Doug Levitt

REVIEW: Doug Levitt “Edge of Everywhere”


Doug Levitt Offers ‘Cold Comfort’ on gritty, honest Edge of Everywhere

Doug Levitt’s Edge of Everywhere, encapsulating 12 years and 120,000 Greyhound miles (as featured on BBC) takes the listener all around the nation, riding the bus with Levitt and meeting the passengers with him from Los Angeles to West Virginia and beyond. 

Levitt’s sound is seasoned, experienced. He’s cultured without sounding pretentious. The style is reminiscent at times of Joe Henry, Don Henley and Pete Yorn, but always uniquely his own.

There’s a gospel element to Edge of Everywhere, a subtle one, with vocal lines and delivery at times reminiscent of the late Christian artist Rich Mullins. The spirituality of the songs are felt and understood by Levitt’s humanizing lyrics. The first track, “Cold Comfort” sets this tone immediately, a song about the vices we all carry on the bus, those vices that don’t offer solutions, just a fix.

This feel continues on the title track, which has sing-along energy, like a low-key “The Rising.” It’s an uplifting song despite capturing so much of the disparity and desperation felt both on and off the Greyhound. “Edge of Everywhere” is relatable no matter what your income or social status, and it builds brilliantly thanks largely to background vocals from Daryl Johnson, Olivia Drake, Jennifer Hartswick and Hayley Kempsell. 

“L.A. River” is perhaps my favorite song on the album. The soothing melody and David Henry’s mesmerizing viola nearly bring me to tears.

Edge of Everywhere does feel in many ways like a travelogue. It’s hard not to envision yourself riding on the bus next to Levitt, and so often you can see the passengers, those sharing their Greyhound testimonials. Levitt does an amazing job putting his own spin on the narratives through his craft. It was an ambitious task, and it pays off. 

Levitt humanizes so many dire experiences in this album, and he does so with compassion, empathy and – most importantly – hope. Perhaps the best example of this is “Disaster Can Wait,” a song that mixes a little more autobiographical material than the others. At the same time it may be the most identifiable on the whole album, especially considering all we’ve gone through since 2020: “Let’s hope disaster can wait/the ever-after is running late/the second hand is coming up on fate.”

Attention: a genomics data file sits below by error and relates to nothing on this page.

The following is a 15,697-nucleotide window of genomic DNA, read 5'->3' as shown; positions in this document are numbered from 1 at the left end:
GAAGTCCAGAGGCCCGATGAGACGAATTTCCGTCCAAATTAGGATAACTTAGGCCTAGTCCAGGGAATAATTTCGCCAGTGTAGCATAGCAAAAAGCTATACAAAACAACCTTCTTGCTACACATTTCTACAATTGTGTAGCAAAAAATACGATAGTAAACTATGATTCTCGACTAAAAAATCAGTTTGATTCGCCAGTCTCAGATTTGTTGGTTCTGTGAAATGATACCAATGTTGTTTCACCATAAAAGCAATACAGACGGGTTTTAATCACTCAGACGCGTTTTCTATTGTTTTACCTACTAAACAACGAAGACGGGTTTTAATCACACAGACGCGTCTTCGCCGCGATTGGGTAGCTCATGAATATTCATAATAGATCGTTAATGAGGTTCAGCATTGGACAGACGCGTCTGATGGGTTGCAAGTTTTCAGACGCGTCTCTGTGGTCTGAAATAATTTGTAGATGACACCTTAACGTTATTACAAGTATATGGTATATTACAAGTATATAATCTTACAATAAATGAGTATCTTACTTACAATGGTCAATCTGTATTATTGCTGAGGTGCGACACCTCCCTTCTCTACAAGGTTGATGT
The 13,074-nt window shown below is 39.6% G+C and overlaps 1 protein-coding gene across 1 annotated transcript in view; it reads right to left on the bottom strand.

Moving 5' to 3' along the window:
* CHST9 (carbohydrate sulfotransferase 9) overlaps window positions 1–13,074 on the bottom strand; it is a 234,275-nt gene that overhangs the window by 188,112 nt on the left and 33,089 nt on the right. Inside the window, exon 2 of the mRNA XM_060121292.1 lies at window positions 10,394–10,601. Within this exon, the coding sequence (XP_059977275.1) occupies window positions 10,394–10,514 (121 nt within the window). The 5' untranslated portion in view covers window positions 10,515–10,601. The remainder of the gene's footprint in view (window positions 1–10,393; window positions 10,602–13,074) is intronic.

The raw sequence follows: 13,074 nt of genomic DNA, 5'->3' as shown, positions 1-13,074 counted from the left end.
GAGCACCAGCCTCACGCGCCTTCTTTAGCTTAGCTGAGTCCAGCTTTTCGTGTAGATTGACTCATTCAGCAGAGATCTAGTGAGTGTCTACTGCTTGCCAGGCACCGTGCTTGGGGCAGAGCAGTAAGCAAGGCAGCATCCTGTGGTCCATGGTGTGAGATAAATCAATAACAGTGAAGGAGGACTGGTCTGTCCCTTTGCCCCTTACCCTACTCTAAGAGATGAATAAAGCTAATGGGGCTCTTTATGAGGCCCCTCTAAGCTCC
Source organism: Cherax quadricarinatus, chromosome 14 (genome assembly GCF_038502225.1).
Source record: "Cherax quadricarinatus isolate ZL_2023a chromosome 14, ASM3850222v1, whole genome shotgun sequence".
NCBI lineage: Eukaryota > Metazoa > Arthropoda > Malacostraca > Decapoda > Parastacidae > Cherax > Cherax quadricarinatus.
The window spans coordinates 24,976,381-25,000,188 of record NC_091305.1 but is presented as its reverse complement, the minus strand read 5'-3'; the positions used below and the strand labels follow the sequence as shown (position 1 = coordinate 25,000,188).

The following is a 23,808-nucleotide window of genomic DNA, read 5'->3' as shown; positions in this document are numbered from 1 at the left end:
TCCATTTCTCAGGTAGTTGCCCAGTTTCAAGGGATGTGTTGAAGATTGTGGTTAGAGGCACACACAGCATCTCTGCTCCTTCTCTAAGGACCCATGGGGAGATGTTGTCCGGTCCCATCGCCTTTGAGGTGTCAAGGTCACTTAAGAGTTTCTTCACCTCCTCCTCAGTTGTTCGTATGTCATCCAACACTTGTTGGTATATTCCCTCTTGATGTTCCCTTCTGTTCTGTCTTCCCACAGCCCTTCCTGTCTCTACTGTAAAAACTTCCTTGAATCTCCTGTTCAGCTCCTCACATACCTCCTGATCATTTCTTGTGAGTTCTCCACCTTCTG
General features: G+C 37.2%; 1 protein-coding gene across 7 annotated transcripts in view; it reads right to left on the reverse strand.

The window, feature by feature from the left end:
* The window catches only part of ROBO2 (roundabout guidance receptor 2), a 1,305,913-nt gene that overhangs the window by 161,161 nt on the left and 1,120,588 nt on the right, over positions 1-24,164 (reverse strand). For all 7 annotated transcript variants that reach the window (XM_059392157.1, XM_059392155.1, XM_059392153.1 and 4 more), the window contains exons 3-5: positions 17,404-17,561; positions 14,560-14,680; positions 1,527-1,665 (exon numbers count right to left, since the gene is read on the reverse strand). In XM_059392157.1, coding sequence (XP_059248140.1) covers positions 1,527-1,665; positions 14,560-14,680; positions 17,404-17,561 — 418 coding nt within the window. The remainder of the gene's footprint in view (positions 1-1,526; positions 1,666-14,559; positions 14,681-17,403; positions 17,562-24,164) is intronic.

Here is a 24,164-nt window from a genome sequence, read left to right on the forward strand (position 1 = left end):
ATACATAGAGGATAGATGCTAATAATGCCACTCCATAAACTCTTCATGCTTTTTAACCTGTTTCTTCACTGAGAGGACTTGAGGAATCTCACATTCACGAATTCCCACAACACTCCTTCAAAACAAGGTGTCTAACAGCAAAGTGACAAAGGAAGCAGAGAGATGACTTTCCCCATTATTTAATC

“Turning Myself In” is reminiscent of Springsteen’s story songs from the Nebraska album, specifically “Highway Patrolman,” except from the perspective of the criminal, which Levitt does very believably, both lyrically and vocally. This shouldn’t be a surprise, as the story came directly from a fellow Greyhound passenger. Levitt makes the story his own here and illustrates the power of songwriting and what can be gained by simply listening. Levitt plays haunting lead guitar on this track, and keeps it stripped down, just his voice and the electric. The chorus effect on the guitar is a perfect compliment to the story. “Run It All Back” is another great example of this, as Levitt captures a tragic moment in the life of another passenger, whose 11-year-old son was killed by a stray bullet (the song also features heartbreaking cello work by Henry).

“Highway Signs” sums up the album nicely. If you looked at the album as a TV series, this would be the theme song: “It’s a tale of so many others/Just threaded through me/Strangers trading/On the ways to be free/And now I see.” 

Like the title track, “Highway Signs” energizes and again makes it hard to resist singing along. The build is magnificent, as is Levitts’ guitar work and light touch on piano. The track brings back the gospel feel from early in the album, elevated beautifully by Grayson Capps, Drake and Kempsell on backup vocals. 

Produced by Trina Shoemaker (Brandi Carlile, Sheryl Crow, Josh Ritter), Richard Neuberg and Levitt, Edge of Everywhere isn’t just an excellent Americana album – it’s also a testament to what America looks like today. It’s a piece of modern literature. Like Jack Kerouac or John Steinbeck, Levitt hits the road not to see the nation but to meet who we really are, and who we’ve become. It’s a magnificent exploration of today’s human condition.

Other musicians on the album include Shoemaker, Neuberg, Tim Hillsdon, Craig Wright, Josh Rigal, Corky Hughes and Joe Hicks. The album was mixed by Shoemaker and mastered by Gavin Lurssen.

Highlights: “Disaster Can Wait,” “Cold Comfort,” “L.A. River,” “Turning Myself In”

Edge of Everywhere is available on March 3 on all music streaming services. For more information, or to buy the album or merchandise, go to

Enjoy our previous coverage here: Interview: Doug Levitt Tells Stories from The “Edge of Everywhere”

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